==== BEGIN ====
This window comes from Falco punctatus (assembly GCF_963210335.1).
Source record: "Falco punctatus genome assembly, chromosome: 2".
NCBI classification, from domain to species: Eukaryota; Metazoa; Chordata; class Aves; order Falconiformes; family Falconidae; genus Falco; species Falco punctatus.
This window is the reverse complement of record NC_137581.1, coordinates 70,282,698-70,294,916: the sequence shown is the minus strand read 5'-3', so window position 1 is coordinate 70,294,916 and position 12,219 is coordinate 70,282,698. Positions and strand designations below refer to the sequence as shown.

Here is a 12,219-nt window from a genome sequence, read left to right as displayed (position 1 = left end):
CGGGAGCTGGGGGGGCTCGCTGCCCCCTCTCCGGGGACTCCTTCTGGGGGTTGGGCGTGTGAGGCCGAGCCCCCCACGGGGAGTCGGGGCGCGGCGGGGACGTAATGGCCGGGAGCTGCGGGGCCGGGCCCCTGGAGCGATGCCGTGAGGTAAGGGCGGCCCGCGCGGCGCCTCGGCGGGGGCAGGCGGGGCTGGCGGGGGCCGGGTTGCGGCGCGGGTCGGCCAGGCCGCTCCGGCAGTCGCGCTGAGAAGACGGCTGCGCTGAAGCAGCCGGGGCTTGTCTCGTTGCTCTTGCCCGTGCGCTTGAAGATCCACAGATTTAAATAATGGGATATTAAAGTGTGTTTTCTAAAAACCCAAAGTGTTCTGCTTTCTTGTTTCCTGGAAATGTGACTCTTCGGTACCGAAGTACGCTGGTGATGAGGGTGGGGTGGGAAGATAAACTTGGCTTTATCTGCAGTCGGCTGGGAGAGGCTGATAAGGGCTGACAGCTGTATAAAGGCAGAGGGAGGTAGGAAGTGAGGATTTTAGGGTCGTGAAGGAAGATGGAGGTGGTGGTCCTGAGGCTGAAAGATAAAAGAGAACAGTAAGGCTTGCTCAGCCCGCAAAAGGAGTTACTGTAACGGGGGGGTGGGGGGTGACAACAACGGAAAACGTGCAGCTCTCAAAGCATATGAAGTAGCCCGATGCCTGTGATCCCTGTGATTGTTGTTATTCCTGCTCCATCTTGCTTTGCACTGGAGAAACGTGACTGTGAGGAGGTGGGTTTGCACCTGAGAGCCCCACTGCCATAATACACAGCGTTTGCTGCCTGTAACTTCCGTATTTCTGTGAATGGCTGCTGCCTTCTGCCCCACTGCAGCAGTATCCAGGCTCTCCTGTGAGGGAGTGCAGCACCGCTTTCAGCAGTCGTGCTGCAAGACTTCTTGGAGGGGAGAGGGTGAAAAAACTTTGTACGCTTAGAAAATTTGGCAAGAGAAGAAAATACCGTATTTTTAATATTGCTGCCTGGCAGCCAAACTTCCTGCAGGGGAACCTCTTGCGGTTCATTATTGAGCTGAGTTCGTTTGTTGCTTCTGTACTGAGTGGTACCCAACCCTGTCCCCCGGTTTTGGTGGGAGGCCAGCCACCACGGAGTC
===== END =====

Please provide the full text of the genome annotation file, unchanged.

This window comes from Falco punctatus (assembly GCF_963210335.1).
Source record: "Falco punctatus genome assembly, chromosome: 2".
NCBI classification, from domain to species: Eukaryota; Metazoa; Chordata; class Aves; order Falconiformes; family Falconidae; genus Falco; species Falco punctatus.
This window is the reverse complement of record NC_137581.1, coordinates 70,282,698-70,294,916: the sequence shown is the minus strand read 5'-3', so window position 1 is coordinate 70,294,916 and position 12,219 is coordinate 70,282,698. Positions and strand designations below refer to the sequence as shown.

Here is a 12,219-nt window from a genome sequence, read left to right as displayed (position 1 = left end):
CGGGAGCTGGGGGGGCTCGCTGCCCCCTCTCCGGGGACTCCTTCTGGGGGTTGGGCGTGTGAGGCCGAGCCCCCCACGGGGAGTCGGGGCGCGGCGGGGACGTAATGGCCGGGAGCTGCGGGGCCGGGCCCCTGGAGCGATGCCGTGAGGTAAGGGCGGCCCGCGCGGCGCCTCGGCGGGGGCAGGCGGGGCTGGCGGGGGCCGGGTTGCGGCGCGGGTCGGCCAGGCCGCTCCGGCAGTCGCGCTGAGAAGACGGCTGCGCTGAAGCAGCCGGGGCTTGTCTCGTTGCTCTTGCCCGTGCGCTTGAAGATCCACAGATTTAAATAATGGGATATTAAAGTGTGTTTTCTAAAAACCCAAAGTGTTCTGCTTTCTTGTTTCCTGGAAATGTGACTCTTCGGTACCGAAGTACGCTGGTGATGAGGGTGGGGTGGGAAGATAAACTTGGCTTTATCTGCAGTCGGCTGGGAGAGGCTGATAAGGGCTGACAGCTGTATAAAGGCAGAGGGAGGTAGGAAGTGAGGATTTTAGGGTCGTGAAGGAAGATGGAGGTGGTGGTCCTGAGGCTGAAAGATAAAAGAGAACAGTAAGGCTTGCTCAGCCCGCAAAAGGAGTTACTGTAACGGGGGGGTGGGGGGTGACAACAACGGAAAACGTGCAGCTCTCAAAGCATATGAAGTAGCCCGATGCCTGTGATCCCTGTGATTGTTGTTATTCCTGCTCCATCTTGCTTTGCACTGGAGAAACGTGACTGTGAGGAGGTGGGTTTGCACCTGAGAGCCCCACTGCCATAATACACAGCGTTTGCTGCCTGTAACTTCCGTATTTCTGTGAATGGCTGCTGCCTTCTGCCCCACTGCAGCAGTATCCAGGCTCTCCTGTGAGGGAGTGCAGCACCGCTTTCAGCAGTCGTGCTGCAAGACTTCTTGGAGGGGAGAGGGTGAAAAAACTTTGTACGCTTAGAAAATTTGGCAAGAGAAGAAAATACCGTATTTTTAATATTGCTGCCTGGCAGCCAAACTTCCTGCAGGGGAACCTCTTGCGGTTCATTATTGAGCTGAGTTCGTTTGTTGCTTCTGTACTGAGTGGTACCCAACCCTGTCCCCCGGTTTTGGTGGGAGGCCAGCCACCACGGAGTC